Some big news this week, including Russia and North Korea. Did any change the game for the market? NYSE floor trader Kenny Polcari weighs in.» Read More
On the verge of the European Central Bank's 10th anniversary, the news on inflation doesn't look good. Against the bank's target of "below but close to" 2 percent, euro-zone prices rose 3.6 percent in May, compared with the year ago, back to a historic high, data showed on Friday.
The chief executive of Europe's biggest lender on Tuesday called on central bankers to raise interest rates in order to combat inflation.
European Central Bank head Jean-Claude Trichet said on Monday that financial markets were experiencing an "ongoing correction" and repeated that the G7 was concerned about excessive dollar volatility.
Euro zone economic growth looks set for a sharp slowdown in the second quarter after a strong performance at the start of the year, data showed on Friday, but rocketing inflation will keep interest rates on hold.
Erin Burnett has been travelling the globe in search of the market movers of tomorrow. So far she has been to Dubai in the United Arab Emirates and Mumbai, India. Today, she is in London. Like last week's comparison of the UAE and India, here are some stats comparing the UK and the US.
European Central Bank President Jean Claude Trichet warned on Monday that the end of the credit crunch was not yet in sight and the world was experiencing an "ongoing and very significant market correction."
- Notes from an ECB groupie's travelog -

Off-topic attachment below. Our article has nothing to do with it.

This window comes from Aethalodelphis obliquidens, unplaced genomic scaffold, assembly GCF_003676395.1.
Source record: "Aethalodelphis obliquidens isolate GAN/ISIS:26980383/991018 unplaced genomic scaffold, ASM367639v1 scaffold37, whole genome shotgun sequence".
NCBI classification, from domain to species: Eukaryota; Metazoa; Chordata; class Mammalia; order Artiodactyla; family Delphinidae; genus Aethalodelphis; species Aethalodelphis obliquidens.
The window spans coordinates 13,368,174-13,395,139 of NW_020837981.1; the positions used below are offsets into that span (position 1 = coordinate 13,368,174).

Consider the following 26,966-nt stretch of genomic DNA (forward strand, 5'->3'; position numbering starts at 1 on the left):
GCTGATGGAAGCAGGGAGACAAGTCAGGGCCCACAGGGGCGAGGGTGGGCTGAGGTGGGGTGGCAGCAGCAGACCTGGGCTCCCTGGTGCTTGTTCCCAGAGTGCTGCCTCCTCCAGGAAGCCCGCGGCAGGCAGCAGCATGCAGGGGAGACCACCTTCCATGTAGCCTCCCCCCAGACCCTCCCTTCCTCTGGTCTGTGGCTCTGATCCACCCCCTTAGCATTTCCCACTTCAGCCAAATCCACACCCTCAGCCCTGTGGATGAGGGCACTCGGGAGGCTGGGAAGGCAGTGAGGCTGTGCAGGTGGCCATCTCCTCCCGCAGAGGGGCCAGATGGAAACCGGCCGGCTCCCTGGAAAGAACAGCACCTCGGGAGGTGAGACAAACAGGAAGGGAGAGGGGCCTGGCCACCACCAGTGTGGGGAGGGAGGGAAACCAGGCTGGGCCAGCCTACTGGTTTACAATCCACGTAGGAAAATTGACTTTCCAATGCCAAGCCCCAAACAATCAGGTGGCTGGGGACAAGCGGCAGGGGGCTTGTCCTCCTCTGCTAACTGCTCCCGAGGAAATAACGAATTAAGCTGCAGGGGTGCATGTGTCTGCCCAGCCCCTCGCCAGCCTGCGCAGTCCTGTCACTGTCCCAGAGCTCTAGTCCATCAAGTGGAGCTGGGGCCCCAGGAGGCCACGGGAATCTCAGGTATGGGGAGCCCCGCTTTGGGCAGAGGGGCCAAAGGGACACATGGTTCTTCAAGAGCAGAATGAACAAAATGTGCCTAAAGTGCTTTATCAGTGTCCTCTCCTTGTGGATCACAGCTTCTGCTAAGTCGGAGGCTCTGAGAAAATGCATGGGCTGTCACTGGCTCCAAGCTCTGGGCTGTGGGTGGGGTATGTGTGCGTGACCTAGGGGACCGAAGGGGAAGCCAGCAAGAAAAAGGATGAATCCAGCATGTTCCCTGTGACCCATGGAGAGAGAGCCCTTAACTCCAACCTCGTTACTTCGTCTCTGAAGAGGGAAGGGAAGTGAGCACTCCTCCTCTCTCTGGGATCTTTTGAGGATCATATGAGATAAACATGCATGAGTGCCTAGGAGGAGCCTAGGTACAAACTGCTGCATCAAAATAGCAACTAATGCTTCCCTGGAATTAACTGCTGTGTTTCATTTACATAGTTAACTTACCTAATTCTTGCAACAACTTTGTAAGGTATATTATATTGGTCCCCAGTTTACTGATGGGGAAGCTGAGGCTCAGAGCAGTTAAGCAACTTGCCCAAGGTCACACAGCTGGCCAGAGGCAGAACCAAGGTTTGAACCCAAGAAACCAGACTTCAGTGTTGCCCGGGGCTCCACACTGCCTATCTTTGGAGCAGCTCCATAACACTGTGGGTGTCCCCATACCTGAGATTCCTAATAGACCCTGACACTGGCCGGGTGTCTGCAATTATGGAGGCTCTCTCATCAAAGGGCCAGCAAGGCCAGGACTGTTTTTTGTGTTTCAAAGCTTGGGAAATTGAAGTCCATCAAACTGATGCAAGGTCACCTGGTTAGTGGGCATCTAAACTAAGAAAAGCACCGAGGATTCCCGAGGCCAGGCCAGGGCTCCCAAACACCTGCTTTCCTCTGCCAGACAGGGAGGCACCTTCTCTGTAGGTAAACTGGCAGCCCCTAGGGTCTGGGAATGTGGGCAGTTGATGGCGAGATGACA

ECB policymaker Christian Noyer said on Tuesday that an explosive mix of soaring commodity prices and "permissive" monetary policy in some countries with dollar pegs could trigger an inflationary spiral which would hurt poor nations most.
European shares ended slightly lower on Thursday, weighed by financials after the region's top two central banks kept rates on hold as expected and investors saw little to suggest euro zone borrowing costs would fall soon.
The European Central Bank left its key interest rate unchanged at 4 percent on Thursday, as widely expected, and its president Jean-Claude Trichet warned on inflation pressures.
The European Central Bank will most likely do on Thursday what it has done every month since the credit crunch started last August: keep rates steady and talk tough on inflation.
The European Central Bank is widely expected to keep interest rates on hold at 4 percent on Thursday, but the opposing pressures of rising inflation and slowing growth could mean the central bank has to act before the year is out.
Euro zone inflation slowed more than expected in April, an early estimate showed, but economic sentiment also deteriorated faster than forecast, pointing to slowing economic growth.
The European Central Bank has to ask itself each month whether a rate rise is needed to control inflation, ECB Governing Council member Yves Mersch was quoted as saying in a newspaper report on Tuesday.
Wage and fiscal policy in the euro zone could buoy inflation and the European Central Bank may need to act on interest rates, ECB policymaker Axel Weber said in a newspaper interview released on Saturday.
The euro cannot replace the dollar as the world's main reserve currency, and a system of two reserve currencies would be unstable, billionaire investor George Soros said on Thursday.
Surging energy and food prices pushed euro zone inflation to a new high of 3.6 percent in March, boosting the euro to a record high against the dollar on fading chances of a ECB rate cut in the near term.
The Dow and S&P 500 snapped a two-day losing streak Thursday, led by technology stocks after an upgrade on the chip sector.
Stocks advanced Thursday, helped by an upgrade on the chip sector and increased forecasts from two Dow components.
European stocks ended lower for the third straight session on Thursday but well off the day's lows as strong gains on Wall Street sparked a late recovery, eclipsing fears of more asset writedowns in the banking sector.